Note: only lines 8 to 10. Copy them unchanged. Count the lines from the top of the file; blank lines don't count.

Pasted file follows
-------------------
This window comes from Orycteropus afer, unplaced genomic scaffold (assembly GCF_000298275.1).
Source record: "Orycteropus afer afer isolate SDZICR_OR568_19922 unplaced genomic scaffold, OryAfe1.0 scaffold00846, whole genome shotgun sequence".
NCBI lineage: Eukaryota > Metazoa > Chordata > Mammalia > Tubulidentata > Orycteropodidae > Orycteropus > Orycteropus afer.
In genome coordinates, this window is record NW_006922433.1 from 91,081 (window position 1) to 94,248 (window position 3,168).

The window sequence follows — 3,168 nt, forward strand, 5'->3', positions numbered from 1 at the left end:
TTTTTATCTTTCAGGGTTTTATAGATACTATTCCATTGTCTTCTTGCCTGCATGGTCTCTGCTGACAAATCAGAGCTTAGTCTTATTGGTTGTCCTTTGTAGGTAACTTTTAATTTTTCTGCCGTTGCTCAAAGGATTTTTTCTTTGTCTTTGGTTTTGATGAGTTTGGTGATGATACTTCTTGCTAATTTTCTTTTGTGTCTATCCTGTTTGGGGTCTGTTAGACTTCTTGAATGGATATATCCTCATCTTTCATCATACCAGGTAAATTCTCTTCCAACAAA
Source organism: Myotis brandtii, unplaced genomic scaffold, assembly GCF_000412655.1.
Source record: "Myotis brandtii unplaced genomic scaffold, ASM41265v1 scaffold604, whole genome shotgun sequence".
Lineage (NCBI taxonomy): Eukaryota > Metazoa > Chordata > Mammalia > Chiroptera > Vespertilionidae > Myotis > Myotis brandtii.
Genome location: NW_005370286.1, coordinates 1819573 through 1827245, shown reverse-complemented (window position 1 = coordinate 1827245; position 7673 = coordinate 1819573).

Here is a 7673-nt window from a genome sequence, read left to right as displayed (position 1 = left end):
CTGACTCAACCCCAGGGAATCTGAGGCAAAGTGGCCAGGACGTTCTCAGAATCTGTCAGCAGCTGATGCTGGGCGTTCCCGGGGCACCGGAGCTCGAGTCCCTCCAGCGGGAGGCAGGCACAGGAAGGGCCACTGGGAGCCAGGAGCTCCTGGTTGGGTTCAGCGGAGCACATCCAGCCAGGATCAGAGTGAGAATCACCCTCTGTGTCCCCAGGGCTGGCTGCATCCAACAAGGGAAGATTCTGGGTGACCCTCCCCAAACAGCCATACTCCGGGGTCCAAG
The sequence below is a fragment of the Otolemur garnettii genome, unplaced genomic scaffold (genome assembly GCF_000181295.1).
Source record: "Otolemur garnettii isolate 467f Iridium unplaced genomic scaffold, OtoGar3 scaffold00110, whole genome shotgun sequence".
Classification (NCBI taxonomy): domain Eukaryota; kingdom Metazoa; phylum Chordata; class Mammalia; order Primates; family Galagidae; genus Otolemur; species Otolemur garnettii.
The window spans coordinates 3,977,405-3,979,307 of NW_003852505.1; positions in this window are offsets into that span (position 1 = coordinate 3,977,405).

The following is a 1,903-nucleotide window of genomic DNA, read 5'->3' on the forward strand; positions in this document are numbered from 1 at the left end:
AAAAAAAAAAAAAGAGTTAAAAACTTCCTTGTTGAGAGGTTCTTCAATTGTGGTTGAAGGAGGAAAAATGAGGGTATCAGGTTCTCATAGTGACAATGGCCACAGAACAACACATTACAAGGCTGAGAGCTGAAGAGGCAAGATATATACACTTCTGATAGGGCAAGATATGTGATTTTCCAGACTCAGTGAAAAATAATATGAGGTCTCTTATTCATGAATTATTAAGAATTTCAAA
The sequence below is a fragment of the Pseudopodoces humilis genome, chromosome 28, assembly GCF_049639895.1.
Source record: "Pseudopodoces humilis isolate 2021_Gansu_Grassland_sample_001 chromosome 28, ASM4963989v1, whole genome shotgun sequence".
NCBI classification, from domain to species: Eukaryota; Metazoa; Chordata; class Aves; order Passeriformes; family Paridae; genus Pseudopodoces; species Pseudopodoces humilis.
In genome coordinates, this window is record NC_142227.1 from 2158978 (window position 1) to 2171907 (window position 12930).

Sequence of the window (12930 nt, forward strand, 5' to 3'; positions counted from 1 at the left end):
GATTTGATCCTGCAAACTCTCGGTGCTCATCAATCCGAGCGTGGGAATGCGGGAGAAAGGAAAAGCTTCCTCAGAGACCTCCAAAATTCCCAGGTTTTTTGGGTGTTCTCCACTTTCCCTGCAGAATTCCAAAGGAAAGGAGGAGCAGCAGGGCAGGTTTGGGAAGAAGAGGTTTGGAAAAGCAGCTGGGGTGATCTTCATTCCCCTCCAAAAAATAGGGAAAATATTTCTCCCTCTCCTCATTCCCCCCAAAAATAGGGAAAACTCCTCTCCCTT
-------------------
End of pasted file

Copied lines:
Source record: "Myotis brandtii unplaced genomic scaffold, ASM41265v1 scaffold604, whole genome shotgun sequence".
Lineage (NCBI taxonomy): Eukaryota > Metazoa > Chordata > Mammalia > Chiroptera > Vespertilionidae > Myotis > Myotis brandtii.
Genome location: NW_005370286.1, coordinates 1819573 through 1827245, shown reverse-complemented (window position 1 = coordinate 1827245; position 7673 = coordinate 1819573).